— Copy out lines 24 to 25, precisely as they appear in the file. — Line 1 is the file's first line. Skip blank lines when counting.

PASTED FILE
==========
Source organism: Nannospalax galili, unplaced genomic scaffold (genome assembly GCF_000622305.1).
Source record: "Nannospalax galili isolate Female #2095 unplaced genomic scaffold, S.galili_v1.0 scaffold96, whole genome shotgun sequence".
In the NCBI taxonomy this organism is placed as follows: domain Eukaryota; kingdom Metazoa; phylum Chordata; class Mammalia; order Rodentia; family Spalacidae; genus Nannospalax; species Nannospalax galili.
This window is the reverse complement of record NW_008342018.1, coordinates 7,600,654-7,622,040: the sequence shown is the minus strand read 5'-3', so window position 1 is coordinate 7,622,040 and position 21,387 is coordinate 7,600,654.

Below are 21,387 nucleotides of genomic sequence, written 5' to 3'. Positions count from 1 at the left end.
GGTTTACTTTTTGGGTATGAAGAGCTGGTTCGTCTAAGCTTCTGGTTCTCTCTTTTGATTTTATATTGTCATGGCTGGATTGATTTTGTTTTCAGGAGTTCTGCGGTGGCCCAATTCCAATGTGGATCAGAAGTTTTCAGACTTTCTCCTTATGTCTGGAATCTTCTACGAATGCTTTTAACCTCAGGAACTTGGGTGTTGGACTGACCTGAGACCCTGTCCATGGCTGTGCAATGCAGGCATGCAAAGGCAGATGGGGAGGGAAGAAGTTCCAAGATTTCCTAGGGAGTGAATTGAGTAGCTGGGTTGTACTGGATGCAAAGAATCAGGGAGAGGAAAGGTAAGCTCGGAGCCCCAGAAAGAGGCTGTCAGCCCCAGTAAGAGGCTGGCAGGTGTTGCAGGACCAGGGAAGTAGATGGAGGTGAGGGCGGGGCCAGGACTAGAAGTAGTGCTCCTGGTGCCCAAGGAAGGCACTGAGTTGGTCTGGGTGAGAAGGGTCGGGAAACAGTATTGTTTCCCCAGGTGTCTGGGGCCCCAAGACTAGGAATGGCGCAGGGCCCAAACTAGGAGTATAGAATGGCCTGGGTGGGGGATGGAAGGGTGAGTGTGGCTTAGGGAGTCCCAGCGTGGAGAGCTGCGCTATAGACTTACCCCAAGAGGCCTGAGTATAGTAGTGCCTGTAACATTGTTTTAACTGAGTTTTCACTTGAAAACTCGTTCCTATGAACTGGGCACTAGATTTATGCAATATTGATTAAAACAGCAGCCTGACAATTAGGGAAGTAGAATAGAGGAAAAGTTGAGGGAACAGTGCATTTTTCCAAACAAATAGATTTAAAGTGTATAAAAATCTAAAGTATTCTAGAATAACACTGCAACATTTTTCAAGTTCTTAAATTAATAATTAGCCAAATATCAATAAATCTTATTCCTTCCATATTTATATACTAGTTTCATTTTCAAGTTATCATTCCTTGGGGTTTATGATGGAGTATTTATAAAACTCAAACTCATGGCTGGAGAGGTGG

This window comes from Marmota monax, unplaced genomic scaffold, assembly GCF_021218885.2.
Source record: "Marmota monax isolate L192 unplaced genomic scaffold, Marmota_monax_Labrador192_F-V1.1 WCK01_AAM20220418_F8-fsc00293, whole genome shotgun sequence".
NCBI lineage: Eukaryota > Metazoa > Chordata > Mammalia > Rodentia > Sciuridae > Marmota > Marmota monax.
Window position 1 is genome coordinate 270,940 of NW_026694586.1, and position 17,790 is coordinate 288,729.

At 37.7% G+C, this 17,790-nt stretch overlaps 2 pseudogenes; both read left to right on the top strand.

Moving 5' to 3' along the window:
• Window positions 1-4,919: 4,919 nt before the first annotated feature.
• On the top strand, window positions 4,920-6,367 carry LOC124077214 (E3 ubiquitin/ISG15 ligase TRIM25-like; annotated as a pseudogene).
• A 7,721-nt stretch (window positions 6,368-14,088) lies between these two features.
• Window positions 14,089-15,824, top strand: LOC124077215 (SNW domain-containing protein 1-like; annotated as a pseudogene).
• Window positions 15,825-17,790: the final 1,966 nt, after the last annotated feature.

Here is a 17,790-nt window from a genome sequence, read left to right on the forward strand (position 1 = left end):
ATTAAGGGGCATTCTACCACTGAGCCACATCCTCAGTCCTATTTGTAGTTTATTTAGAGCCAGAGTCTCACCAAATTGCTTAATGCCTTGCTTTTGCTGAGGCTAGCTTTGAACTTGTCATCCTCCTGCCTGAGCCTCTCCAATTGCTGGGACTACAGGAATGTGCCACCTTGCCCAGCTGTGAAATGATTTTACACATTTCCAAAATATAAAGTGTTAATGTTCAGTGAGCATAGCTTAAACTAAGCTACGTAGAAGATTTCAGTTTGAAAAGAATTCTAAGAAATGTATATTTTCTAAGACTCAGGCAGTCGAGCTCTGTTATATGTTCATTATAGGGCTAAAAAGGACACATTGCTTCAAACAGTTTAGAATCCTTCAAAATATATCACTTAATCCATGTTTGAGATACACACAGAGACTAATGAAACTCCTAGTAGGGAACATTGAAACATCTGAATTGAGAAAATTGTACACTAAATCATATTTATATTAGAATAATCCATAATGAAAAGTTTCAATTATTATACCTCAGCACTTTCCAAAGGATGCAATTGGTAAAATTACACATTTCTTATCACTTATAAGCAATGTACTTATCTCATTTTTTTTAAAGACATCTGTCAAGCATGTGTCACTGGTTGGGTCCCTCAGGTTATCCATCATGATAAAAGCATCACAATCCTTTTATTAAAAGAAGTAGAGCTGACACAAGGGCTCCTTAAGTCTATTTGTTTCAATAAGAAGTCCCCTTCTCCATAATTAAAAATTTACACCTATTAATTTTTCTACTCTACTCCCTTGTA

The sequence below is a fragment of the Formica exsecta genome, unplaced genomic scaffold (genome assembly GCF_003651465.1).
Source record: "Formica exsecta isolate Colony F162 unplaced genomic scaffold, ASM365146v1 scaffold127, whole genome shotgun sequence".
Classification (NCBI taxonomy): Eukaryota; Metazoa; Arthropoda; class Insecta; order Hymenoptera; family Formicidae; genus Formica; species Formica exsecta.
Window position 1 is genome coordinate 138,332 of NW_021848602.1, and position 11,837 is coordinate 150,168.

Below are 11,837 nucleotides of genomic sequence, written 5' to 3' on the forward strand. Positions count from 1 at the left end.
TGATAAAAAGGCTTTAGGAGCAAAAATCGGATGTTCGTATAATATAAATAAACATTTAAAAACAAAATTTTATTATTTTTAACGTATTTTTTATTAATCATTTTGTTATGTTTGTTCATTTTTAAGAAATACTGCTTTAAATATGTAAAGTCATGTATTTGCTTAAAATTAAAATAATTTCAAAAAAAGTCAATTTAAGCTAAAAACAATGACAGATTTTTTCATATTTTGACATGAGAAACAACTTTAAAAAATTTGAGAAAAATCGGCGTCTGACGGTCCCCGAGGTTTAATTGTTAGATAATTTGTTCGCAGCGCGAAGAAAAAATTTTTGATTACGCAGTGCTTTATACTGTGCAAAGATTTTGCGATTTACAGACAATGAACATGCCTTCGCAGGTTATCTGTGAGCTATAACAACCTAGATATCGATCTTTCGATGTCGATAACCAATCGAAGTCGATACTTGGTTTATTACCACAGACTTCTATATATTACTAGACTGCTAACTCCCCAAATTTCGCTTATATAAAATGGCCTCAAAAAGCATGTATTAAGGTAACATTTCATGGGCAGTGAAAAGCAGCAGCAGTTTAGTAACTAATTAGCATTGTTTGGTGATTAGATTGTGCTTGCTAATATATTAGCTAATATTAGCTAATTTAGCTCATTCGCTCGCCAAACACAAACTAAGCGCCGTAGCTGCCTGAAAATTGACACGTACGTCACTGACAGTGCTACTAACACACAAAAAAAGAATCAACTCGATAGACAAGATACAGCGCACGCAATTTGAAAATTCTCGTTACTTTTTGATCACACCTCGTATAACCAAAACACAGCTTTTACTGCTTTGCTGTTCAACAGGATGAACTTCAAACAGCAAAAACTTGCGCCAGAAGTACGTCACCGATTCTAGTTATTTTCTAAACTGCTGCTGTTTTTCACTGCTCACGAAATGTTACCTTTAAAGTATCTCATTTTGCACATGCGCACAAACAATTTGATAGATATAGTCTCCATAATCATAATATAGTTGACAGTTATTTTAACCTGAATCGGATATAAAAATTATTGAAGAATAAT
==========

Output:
Below are 11,837 nucleotides of genomic sequence, written 5' to 3' on the forward strand. Positions count from 1 at the left end.
TGATAAAAAGGCTTTAGGAGCAAAAATCGGATGTTCGTATAATATAAATAAACATTTAAAAACAAAATTTTATTATTTTTAACGTATTTTTTATTAATCATTTTGTTATGTTTGTTCATTTTTAAGAAATACTGCTTTAAATATGTAAAGTCATGTATTTGCTTAAAATTAAAATAATTTCAAAAAAAGTCAATTTAAGCTAAAAACAATGACAGATTTTTTCATATTTTGACATGAGAAACAACTTTAAAAAATTTGAGAAAAATCGGCGTCTGACGGTCCCCGAGGTTTAATTGTTAGATAATTTGTTCGCAGCGCGAAGAAAAAATTTTTGATTACGCAGTGCTTTATACTGTGCAAAGATTTTGCGATTTACAGACAATGAACATGCCTTCGCAGGTTATCTGTGAGCTATAACAACCTAGATATCGATCTTTCGATGTCGATAACCAATCGAAGTCGATACTTGGTTTATTACCACAGACTTCTATATATTACTAGACTGCTAACTCCCCAAATTTCGCTTATATAAAATGGCCTCAAAAAGCATGTATTAAGGTAACATTTCATGGGCAGTGAAAAGCAGCAGCAGTTTAGTAACTAATTAGCATTGTTTGGTGATTAGATTGTGCTTGCTAATATATTAGCTAATATTAGCTAATTTAGCTCATTCGCTCGCCAAACACAAACTAAGCGCCGTAGCTGCCTGAAAATTGACACGTACGTCACTGACAGTGCTACTAACACACAAAAAAAGAATCAACTCGATAGACAAGATACAGCGCACGCAATTTGAAAATTCTCGTTACTTTTTGATCACACCTCGTATAACCAAAACACAGCTTTTACTGCTTTGCTGTTCAACAGGATGAACTTCAAACAGCAAAAACTTGCGCCAGAAGTACGTCACCGATTCTAGTTATTTTCTAAACTGCTGCTGTTTTTCACTGCTCACGAAATGTTACCTTTAAAGTATCTCATTTTGCACATGCGCACAAACAATTTGATAGATATAGTCTCCATAATCATAATATAGTTGACAGTTATTTTAACCTGAATCGGATATAAAAATTATTGAAGAATAAT